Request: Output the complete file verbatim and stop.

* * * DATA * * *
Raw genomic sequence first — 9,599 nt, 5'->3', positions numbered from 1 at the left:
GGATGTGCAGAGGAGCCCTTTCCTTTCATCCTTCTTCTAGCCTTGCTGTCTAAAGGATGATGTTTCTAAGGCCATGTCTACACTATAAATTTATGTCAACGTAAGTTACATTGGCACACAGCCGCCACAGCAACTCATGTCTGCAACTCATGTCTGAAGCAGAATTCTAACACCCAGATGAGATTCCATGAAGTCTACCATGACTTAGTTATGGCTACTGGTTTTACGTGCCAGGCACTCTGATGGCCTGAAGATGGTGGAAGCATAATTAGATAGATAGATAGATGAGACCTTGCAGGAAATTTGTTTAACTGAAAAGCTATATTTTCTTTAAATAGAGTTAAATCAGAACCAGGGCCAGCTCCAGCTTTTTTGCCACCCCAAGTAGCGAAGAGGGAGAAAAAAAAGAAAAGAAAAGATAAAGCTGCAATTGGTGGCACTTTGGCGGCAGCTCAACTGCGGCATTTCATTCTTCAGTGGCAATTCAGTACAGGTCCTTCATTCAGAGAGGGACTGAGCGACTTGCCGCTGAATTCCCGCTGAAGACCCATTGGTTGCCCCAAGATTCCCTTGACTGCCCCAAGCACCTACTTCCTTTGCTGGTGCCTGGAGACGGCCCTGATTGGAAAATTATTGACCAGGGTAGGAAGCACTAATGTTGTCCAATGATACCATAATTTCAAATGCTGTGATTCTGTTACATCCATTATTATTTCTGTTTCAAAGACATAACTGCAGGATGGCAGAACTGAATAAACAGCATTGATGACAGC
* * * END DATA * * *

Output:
Raw genomic sequence first — 9,599 nt, 5'->3', positions numbered from 1 at the left:
GGATGTGCAGAGGAGCCCTTTCCTTTCATCCTTCTTCTAGCCTTGCTGTCTAAAGGATGATGTTTCTAAGGCCATGTCTACACTATAAATTTATGTCAACGTAAGTTACATTGGCACACAGCCGCCACAGCAACTCATGTCTGCAACTCATGTCTGAAGCAGAATTCTAACACCCAGATGAGATTCCATGAAGTCTACCATGACTTAGTTATGGCTACTGGTTTTACGTGCCAGGCACTCTGATGGCCTGAAGATGGTGGAAGCATAATTAGATAGATAGATAGATGAGACCTTGCAGGAAATTTGTTTAACTGAAAAGCTATATTTTCTTTAAATAGAGTTAAATCAGAACCAGGGCCAGCTCCAGCTTTTTTGCCACCCCAAGTAGCGAAGAGGGAGAAAAAAAAGAAAAGAAAAGATAAAGCTGCAATTGGTGGCACTTTGGCGGCAGCTCAACTGCGGCATTTCATTCTTCAGTGGCAATTCAGTACAGGTCCTTCATTCAGAGAGGGACTGAGCGACTTGCCGCTGAATTCCCGCTGAAGACCCATTGGTTGCCCCAAGATTCCCTTGACTGCCCCAAGCACCTACTTCCTTTGCTGGTGCCTGGAGACGGCCCTGATTGGAAAATTATTGACCAGGGTAGGAAGCACTAATGTTGTCCAATGATACCATAATTTCAAATGCTGTGATTCTGTTACATCCATTATTATTTCTGTTTCAAAGACATAACTGCAGGATGGCAGAACTGAATAAACAGCATTGATGACAGC